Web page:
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Search advertising revenue grew in the most recent quarter for both Google and Microsoft. Last night, Alphabet released its Q1 2022 report, while Microsoft released its Q3 earnings report.
Strong year-on-year growth for Google. Overall, Alphabet reported revenue of $68 billion, up from $55.3 billion in Q1 2021. Zooming in on Google search, which accounted for 58% of Alphabet’s revenues, here are the key numbers for Q1 of 2022 (compared to Q1 of 2021):
Interesting local search stat. Google said that Maps searches for [shopping near me] were up 100% globally year-over-year. Noted Google: “People want to buy from brands that provide a seamless experience wherever and whenever they prefer to shop. For local businesses and big-box retailers alike, this remains a big opportunity.”
YouTube testing ads on Shorts. On the Alphabet earnings call, we learned that YouTube is testing ads on Shorts – its short-form (meaning 60 seconds or less) video product. Two types of ads were mentioned: app install and video action campaigns. Philipp Schindler, Alphabet’s senior vice president and chief business officer, said the company is “encouraged by initial advertiser feedback and results.” Shorts now has 30 billion daily views, up 4x compared to a year ago.
Impact of Russia. After Russia invaded Ukraine, Google halted ad sales. During the earnings call, Ruth Porat, Alphabet’s chief financial officer, said about 1% of Google’s revenues were from Russia in 2021 and most of that was from advertising. At the same time, advertisers in Europe significantly pulled back their spending on YouTube.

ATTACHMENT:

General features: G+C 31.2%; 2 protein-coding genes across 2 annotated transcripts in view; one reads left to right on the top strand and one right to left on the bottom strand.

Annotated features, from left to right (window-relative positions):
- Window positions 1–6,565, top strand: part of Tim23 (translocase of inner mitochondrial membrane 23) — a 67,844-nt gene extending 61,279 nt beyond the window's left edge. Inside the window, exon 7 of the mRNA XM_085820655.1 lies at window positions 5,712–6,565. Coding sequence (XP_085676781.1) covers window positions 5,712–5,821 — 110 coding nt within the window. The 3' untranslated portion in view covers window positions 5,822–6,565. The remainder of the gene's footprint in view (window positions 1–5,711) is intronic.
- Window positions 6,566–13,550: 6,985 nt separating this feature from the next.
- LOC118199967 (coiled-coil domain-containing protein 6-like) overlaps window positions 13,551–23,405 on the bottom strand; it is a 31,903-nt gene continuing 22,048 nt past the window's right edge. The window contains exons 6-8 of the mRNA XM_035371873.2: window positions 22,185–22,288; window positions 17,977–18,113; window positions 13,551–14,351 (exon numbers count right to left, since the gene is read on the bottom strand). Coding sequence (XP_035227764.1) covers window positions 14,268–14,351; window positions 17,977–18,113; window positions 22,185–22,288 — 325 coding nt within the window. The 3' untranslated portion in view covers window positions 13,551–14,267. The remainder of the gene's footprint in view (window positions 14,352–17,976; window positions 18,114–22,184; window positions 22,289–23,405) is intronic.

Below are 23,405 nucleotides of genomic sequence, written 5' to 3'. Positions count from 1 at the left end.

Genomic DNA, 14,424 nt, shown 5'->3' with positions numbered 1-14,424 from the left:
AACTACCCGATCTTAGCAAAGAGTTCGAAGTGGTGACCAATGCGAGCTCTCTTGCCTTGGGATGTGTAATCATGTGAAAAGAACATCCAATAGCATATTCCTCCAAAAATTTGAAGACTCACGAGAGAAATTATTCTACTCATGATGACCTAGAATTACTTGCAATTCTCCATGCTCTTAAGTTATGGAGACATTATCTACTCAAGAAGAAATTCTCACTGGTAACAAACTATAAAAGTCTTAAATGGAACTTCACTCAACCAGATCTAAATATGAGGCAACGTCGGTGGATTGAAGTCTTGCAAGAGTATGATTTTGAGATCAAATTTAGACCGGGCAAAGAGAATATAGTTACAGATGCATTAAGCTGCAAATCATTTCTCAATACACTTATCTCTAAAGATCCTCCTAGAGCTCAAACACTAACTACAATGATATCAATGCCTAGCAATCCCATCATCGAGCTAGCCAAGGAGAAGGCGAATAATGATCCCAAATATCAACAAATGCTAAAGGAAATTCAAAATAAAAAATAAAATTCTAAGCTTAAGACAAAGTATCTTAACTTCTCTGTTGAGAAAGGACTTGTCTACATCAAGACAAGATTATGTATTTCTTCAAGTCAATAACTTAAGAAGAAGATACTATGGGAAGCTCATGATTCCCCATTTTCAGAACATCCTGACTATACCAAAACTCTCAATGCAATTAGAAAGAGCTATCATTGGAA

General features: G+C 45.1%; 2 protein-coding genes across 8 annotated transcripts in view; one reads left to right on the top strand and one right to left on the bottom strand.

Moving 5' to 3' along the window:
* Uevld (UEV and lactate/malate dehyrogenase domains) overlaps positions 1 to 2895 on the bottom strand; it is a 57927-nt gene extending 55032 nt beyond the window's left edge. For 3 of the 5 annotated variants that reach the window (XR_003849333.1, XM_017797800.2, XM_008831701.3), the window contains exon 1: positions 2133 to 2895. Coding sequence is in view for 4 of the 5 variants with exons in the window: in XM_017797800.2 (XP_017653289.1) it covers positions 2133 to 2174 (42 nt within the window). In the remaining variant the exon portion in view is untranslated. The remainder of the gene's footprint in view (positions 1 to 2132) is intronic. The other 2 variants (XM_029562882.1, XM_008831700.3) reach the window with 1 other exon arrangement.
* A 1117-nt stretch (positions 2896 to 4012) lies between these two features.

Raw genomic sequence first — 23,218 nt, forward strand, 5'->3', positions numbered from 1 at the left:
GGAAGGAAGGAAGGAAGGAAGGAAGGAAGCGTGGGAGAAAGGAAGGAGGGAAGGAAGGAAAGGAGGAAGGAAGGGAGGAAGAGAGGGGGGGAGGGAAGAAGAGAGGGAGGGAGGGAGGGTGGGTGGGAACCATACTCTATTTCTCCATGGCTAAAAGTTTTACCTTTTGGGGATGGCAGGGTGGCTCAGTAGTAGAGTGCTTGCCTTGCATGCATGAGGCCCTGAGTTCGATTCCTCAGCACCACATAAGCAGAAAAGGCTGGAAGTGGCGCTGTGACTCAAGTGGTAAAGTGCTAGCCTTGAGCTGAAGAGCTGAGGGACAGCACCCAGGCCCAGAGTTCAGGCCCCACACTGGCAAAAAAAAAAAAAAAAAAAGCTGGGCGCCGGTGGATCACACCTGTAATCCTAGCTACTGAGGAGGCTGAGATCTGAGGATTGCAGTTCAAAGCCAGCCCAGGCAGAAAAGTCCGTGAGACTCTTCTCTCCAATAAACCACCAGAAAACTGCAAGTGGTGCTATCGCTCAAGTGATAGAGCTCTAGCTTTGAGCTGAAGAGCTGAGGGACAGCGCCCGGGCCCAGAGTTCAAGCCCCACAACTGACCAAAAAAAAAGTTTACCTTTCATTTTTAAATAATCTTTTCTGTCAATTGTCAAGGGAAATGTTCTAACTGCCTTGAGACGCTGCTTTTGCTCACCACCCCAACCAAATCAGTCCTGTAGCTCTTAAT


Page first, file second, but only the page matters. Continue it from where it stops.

Strong year-on-year growth for Microsoft Bing. Overall, Microsoft reported revenue of $49.4 billion, up 18% from $41.7 billion in Q3 2021. The company combines search and news advertising together. That revenue was $2.9 billion in Q3 2022 vs. $2.4 billion in Q3 2021.
LinkedIn revenue grew to $3.4 billion, up 34% from $2.6 billion a year ago. LinkedIn advertising revenue was up 61% year vs. year.
Why we care. There was discussion of some sort of slowdown following the release of the earnings reports. But most of that conclusion seemed to be drawn from other non-search divisions (e.g., YouTube) and could have also come from comparing January-March 2022 to October-December 2021, which is ridiculous because the holiday season was last quarter. That’s when advertisers are dumping money into Google and Microsoft ads. Though a slowdown could come at any point, search advertising was strong in 2021 and brands plan to invest more in PPC this year.
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